The story is narrated in the first person by a "rather elderly man", a lawyer. He is not a litigator but instead spends his time with preparing complex legal documents such as contracts, wills, or deeds. In the 1850s these documents, sometimes running into hundreds of pages, had to be laboriously copied by hand by scribes, called scriveners. The narrator has a sharp, observant, judgmental eye and describes his experiences with two scriveners and a "go-for" in his employ. When he needs another scrivener, he hires a young, tall, quiet man, Bartelby. While Bartelby first applies himself to the task at hand, he soon responds to his employer's request to perform work-related tasks with the phrase "I would prefer not to", a response that has become classic in literature. As the novel progresses, Bartelby becomes increasing obstinate and the lawyer increasing frustrated. Bartelby is homeless and is found spending his nights in the law office where he subsists on nuts and cheese. The narrator is a decent sort and tries to help Bartelby but here too he is turned away with the phrase "I would prefer not to". The lawyer is driven to find another office and Bartelby is ultimately carried away as a vagrant to the Tombs where he soon dies. The narrator hears stories of Bartelby's lost earlier life working in dead-letters at the post office. The lawyer's final observation is: "Ah Bartelby! Ah humanity"! They are words of compassion.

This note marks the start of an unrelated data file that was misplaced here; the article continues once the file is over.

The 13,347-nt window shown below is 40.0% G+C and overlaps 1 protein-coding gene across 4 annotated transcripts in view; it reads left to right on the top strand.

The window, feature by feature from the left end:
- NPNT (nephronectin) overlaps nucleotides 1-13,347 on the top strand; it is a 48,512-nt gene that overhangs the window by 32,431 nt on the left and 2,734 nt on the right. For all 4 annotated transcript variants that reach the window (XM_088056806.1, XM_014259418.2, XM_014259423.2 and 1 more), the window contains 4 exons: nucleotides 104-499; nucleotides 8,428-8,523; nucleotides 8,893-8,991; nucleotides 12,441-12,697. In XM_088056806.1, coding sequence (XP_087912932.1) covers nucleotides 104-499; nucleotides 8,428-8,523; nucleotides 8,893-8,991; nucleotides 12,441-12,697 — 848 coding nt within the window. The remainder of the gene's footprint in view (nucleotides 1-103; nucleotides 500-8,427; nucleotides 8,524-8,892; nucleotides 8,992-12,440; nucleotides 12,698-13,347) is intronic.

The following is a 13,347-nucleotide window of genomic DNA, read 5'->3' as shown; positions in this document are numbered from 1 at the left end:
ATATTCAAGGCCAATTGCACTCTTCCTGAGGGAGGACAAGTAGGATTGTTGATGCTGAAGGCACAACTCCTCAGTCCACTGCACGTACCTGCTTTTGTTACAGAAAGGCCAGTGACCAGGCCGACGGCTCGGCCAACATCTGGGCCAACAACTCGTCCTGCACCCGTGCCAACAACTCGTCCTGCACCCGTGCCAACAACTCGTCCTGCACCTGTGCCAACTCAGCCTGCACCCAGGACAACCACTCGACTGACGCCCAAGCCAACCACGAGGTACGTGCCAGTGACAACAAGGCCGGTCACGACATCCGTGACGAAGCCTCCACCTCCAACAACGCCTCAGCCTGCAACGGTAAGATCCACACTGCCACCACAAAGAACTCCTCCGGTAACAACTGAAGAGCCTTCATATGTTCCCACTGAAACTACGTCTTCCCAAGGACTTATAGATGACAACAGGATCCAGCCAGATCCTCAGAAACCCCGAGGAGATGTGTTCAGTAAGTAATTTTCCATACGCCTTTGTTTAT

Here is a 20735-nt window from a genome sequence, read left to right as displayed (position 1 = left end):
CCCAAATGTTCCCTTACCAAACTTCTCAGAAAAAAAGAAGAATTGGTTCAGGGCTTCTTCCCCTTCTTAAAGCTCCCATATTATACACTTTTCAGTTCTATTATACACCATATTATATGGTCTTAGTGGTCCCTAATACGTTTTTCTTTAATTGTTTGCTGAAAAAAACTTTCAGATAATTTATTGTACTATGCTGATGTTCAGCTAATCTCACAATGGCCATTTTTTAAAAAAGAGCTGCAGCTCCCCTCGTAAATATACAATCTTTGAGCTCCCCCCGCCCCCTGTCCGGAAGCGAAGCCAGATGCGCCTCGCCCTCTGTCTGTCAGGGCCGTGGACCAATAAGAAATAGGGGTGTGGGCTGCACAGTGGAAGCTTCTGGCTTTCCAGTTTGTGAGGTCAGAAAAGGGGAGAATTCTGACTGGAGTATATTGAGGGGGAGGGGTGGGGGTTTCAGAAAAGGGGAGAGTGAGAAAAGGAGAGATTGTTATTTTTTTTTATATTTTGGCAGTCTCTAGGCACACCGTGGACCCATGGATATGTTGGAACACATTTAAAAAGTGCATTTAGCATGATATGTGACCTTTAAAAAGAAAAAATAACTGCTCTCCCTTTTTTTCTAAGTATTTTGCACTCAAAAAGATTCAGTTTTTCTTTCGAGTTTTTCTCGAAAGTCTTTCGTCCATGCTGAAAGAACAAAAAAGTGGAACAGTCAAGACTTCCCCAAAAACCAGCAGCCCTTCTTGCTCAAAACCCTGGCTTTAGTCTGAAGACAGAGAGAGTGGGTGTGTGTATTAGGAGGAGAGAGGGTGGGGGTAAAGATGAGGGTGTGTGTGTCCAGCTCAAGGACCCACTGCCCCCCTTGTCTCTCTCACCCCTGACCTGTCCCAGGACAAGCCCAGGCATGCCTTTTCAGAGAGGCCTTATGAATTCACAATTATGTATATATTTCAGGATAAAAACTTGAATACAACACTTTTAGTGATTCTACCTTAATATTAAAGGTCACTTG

When I read the story years ago, I saw it as showing loneliness and the sense of frustration in the lives lived by many. Melville, was not fond of the type of life he portrayed in "Bartelby". Still, the book was not entirely off-putting in its portrayal of urban life and of life in a law office. There is a sense of necessity in the book which presents its story as part of the human condition rather than as a consequence only of American culture and society which could be changed and cured. The story assumes a religious cast as the narrator reflects on his experiences, reads the various views of theologian Jonathan Edwards and scientist Joseph Priestly on the nature of necessity and thinks about the Biblical injunction: "A new commandment give I unto you, that ye love one another." The narrator finds a sense of compassion in his own lonely life that he hadn't had before.
The story over the years I think taught me about loneliness and solitude but also about promise. I think it helped cultivate in me a sense of detachment while reinforcing the value of work and of carrying on in the everyday world in which one finds oneself which too has its value. It is a book of sadness and hope which has stayed with me. "Bartelby" finds its readers among the young. It is a story to be taken to heart individually and personally.